• In the preferred embodiment of the present invention, the at least one optical imaging detector and the PET scanner are mounted on a rotatable common gantry. The gantry guarantees a fixed relationship between the optical imaging detector(s) and the PET scanner during imaging data acquisition, even when the devices are moved in relation to the imaged object. Preferably, the gantry (and with it the scanner and detectors) is rotatable (e. g. around a longitudinal axis of the imaged object) and translatable (e. g. along the longitudinal axis of the imaged object). The gantry with the optical imaging detector and the PET scanner can be rotatable around its vertical and/or its longitudinal axis. The gantry can be rotatable for 360° to allow an arbitrary radial positioning of the optical imaging detector and to allow tomographic imaging.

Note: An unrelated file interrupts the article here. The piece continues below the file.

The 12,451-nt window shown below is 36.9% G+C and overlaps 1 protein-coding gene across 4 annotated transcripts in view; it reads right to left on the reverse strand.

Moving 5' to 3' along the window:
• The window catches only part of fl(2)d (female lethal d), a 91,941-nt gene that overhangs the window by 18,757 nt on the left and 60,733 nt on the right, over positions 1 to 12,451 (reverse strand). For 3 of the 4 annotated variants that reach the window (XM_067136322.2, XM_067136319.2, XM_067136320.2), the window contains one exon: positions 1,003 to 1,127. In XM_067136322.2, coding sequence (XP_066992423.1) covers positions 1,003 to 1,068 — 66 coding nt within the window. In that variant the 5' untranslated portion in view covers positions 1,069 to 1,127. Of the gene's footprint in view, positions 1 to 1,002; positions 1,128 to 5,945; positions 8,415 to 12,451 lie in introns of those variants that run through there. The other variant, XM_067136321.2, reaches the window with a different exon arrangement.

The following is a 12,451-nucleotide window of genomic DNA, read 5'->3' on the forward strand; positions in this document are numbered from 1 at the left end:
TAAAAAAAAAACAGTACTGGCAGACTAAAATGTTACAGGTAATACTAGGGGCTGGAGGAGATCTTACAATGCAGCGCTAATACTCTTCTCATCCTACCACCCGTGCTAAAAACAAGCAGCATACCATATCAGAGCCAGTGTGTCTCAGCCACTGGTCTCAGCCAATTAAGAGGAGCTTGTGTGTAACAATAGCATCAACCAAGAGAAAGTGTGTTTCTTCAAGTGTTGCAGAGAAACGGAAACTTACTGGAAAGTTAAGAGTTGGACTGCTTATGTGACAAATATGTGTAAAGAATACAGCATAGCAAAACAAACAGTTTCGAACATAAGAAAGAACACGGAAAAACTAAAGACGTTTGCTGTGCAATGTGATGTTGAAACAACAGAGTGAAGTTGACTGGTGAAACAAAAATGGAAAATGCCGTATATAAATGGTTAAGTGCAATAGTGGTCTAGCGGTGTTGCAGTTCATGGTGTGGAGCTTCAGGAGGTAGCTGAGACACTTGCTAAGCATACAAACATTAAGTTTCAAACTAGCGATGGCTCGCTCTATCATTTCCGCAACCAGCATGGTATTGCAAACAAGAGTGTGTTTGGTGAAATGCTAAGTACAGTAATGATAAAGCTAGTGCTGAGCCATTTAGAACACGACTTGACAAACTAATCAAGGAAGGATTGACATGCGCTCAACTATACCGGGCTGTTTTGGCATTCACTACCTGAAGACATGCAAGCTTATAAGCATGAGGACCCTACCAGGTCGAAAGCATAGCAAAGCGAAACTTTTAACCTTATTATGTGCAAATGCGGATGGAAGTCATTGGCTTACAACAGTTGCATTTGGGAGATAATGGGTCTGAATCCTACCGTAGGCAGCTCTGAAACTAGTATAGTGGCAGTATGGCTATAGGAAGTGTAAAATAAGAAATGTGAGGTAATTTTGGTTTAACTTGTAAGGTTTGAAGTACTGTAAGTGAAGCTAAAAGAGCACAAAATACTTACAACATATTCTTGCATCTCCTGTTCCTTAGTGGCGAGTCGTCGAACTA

• The PET scanner of the dual-modality imaging system according to the present invention preferably comprises at least two gamma-ray detector arrays. Gamma-ray detector arrays are known in prior art, usually including arrays of scintillation crystals and a plurality of photodetectors e. g. position-sensitive photomultiplier tubes. The gamma-ray detector arrays and the at least one optical imaging detector are preferably radially relocatable. The radial relocation is in this context referring to the position of the imaged object, which means that the distance between the gamma-ray detector arrays or the optical imaging detector and the imaged object can be varied. Therefore, the position of the gamma-ray detector arrays and of the optical imaging detector(s) can be adapted to different imaged objects of different forms and sizes before acquiring imaging data.